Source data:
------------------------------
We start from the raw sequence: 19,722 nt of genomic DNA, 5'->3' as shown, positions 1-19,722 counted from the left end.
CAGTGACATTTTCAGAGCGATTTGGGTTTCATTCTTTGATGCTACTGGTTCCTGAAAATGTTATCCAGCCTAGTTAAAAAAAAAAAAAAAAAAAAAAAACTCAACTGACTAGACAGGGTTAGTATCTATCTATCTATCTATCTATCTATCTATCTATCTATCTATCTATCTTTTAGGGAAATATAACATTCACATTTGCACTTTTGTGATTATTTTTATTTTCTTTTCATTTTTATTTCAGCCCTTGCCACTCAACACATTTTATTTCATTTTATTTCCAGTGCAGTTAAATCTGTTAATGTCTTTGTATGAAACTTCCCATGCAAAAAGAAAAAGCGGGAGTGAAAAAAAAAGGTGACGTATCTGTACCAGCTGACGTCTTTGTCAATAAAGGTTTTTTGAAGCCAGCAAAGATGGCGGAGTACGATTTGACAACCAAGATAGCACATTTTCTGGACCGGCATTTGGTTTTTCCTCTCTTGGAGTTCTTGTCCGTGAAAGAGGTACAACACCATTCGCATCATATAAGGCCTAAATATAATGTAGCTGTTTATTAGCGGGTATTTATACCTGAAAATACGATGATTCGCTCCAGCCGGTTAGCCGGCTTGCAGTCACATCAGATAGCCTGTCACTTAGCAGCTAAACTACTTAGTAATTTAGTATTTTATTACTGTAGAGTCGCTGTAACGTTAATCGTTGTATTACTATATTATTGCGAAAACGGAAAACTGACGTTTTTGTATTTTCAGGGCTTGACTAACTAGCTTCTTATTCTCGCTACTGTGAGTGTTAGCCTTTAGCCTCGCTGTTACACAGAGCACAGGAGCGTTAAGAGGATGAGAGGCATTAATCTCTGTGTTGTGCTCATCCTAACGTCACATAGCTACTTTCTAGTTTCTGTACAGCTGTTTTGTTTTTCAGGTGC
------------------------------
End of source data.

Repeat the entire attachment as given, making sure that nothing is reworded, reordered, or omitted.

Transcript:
We start from the raw sequence: 19,722 nt of genomic DNA, 5'->3' as shown, positions 1-19,722 counted from the left end.
CAGTGACATTTTCAGAGCGATTTGGGTTTCATTCTTTGATGCTACTGGTTCCTGAAAATGTTATCCAGCCTAGTTAAAAAAAAAAAAAAAAAAAAAAAACTCAACTGACTAGACAGGGTTAGTATCTATCTATCTATCTATCTATCTATCTATCTATCTATCTATCTATCTTTTAGGGAAATATAACATTCACATTTGCACTTTTGTGATTATTTTTATTTTCTTTTCATTTTTATTTCAGCCCTTGCCACTCAACACATTTTATTTCATTTTATTTCCAGTGCAGTTAAATCTGTTAATGTCTTTGTATGAAACTTCCCATGCAAAAAGAAAAAGCGGGAGTGAAAAAAAAAGGTGACGTATCTGTACCAGCTGACGTCTTTGTCAATAAAGGTTTTTTGAAGCCAGCAAAGATGGCGGAGTACGATTTGACAACCAAGATAGCACATTTTCTGGACCGGCATTTGGTTTTTCCTCTCTTGGAGTTCTTGTCCGTGAAAGAGGTACAACACCATTCGCATCATATAAGGCCTAAATATAATGTAGCTGTTTATTAGCGGGTATTTATACCTGAAAATACGATGATTCGCTCCAGCCGGTTAGCCGGCTTGCAGTCACATCAGATAGCCTGTCACTTAGCAGCTAAACTACTTAGTAATTTAGTATTTTATTACTGTAGAGTCGCTGTAACGTTAATCGTTGTATTACTATATTATTGCGAAAACGGAAAACTGACGTTTTTGTATTTTCAGGGCTTGACTAACTAGCTTCTTATTCTCGCTACTGTGAGTGTTAGCCTTTAGCCTCGCTGTTACACAGAGCACAGGAGCGTTAAGAGGATGAGAGGCATTAATCTCTGTGTTGTGCTCATCCTAACGTCACATAGCTACTTTCTAGTTTCTGTACAGCTGTTTTGTTTTTCAGGTGC